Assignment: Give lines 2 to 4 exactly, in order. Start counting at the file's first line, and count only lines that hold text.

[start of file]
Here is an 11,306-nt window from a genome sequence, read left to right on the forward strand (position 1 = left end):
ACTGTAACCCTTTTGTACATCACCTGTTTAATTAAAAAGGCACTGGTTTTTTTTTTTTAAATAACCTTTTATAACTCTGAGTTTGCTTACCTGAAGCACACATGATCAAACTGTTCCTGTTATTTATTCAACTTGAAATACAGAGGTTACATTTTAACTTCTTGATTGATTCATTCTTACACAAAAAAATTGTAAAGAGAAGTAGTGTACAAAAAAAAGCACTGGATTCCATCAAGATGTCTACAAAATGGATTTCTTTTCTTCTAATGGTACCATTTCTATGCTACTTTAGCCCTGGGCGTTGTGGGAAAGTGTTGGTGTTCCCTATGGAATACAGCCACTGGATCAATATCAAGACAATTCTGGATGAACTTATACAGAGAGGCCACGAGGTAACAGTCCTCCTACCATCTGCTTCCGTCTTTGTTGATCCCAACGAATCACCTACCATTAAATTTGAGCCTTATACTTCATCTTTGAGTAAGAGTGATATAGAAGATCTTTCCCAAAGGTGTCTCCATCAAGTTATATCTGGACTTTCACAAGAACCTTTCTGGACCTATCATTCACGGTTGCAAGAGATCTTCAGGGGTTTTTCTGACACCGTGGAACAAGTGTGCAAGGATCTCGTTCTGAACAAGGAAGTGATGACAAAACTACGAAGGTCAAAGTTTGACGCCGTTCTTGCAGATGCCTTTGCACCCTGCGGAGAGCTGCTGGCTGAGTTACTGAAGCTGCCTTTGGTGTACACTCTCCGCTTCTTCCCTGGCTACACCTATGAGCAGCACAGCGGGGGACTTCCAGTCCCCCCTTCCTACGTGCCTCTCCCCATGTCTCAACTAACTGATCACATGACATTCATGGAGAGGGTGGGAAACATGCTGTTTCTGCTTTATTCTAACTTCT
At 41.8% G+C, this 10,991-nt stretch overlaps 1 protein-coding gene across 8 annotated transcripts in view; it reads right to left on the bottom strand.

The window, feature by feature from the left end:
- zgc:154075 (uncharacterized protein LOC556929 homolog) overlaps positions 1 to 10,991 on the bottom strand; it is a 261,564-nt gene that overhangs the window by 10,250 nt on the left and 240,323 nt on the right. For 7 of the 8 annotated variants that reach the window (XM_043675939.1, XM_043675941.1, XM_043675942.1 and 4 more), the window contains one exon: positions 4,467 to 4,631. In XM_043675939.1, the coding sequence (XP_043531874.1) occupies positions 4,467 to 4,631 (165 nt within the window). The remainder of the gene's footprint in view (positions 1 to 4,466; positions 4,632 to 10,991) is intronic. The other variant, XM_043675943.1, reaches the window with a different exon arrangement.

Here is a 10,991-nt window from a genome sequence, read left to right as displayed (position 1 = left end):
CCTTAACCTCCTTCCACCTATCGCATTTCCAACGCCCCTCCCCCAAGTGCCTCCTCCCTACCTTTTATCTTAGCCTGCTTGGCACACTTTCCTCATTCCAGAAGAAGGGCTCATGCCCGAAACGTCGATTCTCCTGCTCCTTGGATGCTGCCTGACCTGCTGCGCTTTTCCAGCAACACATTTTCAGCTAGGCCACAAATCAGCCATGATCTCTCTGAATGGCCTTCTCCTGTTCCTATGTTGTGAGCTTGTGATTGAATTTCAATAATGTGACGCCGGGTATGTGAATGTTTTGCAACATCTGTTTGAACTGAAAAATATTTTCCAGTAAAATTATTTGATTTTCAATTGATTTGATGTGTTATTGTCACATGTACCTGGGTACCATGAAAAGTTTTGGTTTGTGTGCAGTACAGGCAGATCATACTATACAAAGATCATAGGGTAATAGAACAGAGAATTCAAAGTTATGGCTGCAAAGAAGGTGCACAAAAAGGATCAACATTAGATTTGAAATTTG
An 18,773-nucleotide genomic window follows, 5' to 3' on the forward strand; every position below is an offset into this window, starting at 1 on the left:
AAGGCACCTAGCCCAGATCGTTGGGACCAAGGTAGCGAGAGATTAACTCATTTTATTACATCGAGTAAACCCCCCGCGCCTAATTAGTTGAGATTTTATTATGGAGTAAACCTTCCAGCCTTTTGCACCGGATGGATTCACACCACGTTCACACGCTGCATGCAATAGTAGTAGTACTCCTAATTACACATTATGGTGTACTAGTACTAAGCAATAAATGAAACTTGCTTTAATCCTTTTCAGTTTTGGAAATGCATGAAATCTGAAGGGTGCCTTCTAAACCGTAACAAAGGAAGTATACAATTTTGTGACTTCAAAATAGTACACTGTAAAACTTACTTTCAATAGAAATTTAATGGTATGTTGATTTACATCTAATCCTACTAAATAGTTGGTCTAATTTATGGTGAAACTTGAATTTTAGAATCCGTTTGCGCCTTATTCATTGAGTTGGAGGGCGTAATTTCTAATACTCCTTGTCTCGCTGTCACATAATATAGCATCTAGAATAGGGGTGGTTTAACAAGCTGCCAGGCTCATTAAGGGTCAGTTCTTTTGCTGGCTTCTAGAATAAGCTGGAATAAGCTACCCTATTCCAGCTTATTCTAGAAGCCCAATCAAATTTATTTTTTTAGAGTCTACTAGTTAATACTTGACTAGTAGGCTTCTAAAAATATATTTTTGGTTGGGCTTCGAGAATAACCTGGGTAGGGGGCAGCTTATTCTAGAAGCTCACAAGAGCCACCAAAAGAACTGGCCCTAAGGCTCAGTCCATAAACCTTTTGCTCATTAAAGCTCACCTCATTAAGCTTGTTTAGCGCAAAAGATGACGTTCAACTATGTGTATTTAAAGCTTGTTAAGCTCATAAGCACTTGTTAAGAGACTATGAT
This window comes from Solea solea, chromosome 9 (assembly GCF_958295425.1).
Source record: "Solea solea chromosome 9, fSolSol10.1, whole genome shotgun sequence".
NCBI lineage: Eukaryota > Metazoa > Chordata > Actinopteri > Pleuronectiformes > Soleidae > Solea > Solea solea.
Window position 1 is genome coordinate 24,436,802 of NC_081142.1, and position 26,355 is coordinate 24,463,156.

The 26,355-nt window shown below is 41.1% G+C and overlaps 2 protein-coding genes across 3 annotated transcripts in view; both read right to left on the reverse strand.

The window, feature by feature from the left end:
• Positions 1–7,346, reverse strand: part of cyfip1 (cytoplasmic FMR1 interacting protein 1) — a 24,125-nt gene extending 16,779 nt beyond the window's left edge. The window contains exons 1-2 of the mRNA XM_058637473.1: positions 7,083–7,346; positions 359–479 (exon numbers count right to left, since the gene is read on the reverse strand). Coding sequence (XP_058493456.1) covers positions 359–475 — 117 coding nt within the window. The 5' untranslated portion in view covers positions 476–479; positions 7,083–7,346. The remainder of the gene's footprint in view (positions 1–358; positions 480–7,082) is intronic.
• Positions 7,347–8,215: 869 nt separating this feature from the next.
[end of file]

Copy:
ACTGTAACCCTTTTGTACATCACCTGTTTAATTAAAAAGGCACTGGTTTTTTTTTTTTAAATAACCTTTTATAACTCTGAGTTTGCTTACCTGAAGCACACATGATCAAACTGTTCCTGTTATTTATTCAACTTGAAATACAGAGGTTACATTTTAACTTCTTGATTGATTCATTCTTACACAAAAAAATTGTAAAGAGAAGTAGTGTACAAAAAAAAGCACTGGATTCCATCAAGATGTCTACAAAATGGATTTCTTTTCTTCTAATGGTACCATTTCTATGCTACTTTAGCCCTGGGCGTTGTGGGAAAGTGTTGGTGTTCCCTATGGAATACAGCCACTGGATCAATATCAAGACAATTCTGGATGAACTTATACAGAGAGGCCACGAGGTAACAGTCCTCCTACCATCTGCTTCCGTCTTTGTTGATCCCAACGAATCACCTACCATTAAATTTGAGCCTTATACTTCATCTTTGAGTAAGAGTGATATAGAAGATCTTTCCCAAAGGTGTCTCCATCAAGTTATATCTGGACTTTCACAAGAACCTTTCTGGACCTATCATTCACGGTTGCAAGAGATCTTCAGGGGTTTTTCTGACACCGTGGAACAAGTGTGCAAGGATCTCGTTCTGAACAAGGAAGTGATGACAAAACTACGAAGGTCAAAGTTTGACGCCGTTCTTGCAGATGCCTTTGCACCCTGCGGAGAGCTGCTGGCTGAGTTACTGAAGCTGCCTTTGGTGTACACTCTCCGCTTCTTCCCTGGCTACACCTATGAGCAGCACAGCGGGGGACTTCCAGTCCCCCCTTCCTACGTGCCTCTCCCCATGTCTCAACTAACTGATCACATGACATTCATGGAGAGGGTGGGAAACATGCTGTTTCTGCTTTATTCTAACTTCT
At 41.8% G+C, this 10,991-nt stretch overlaps 1 protein-coding gene across 8 annotated transcripts in view; it reads right to left on the bottom strand.

The window, feature by feature from the left end: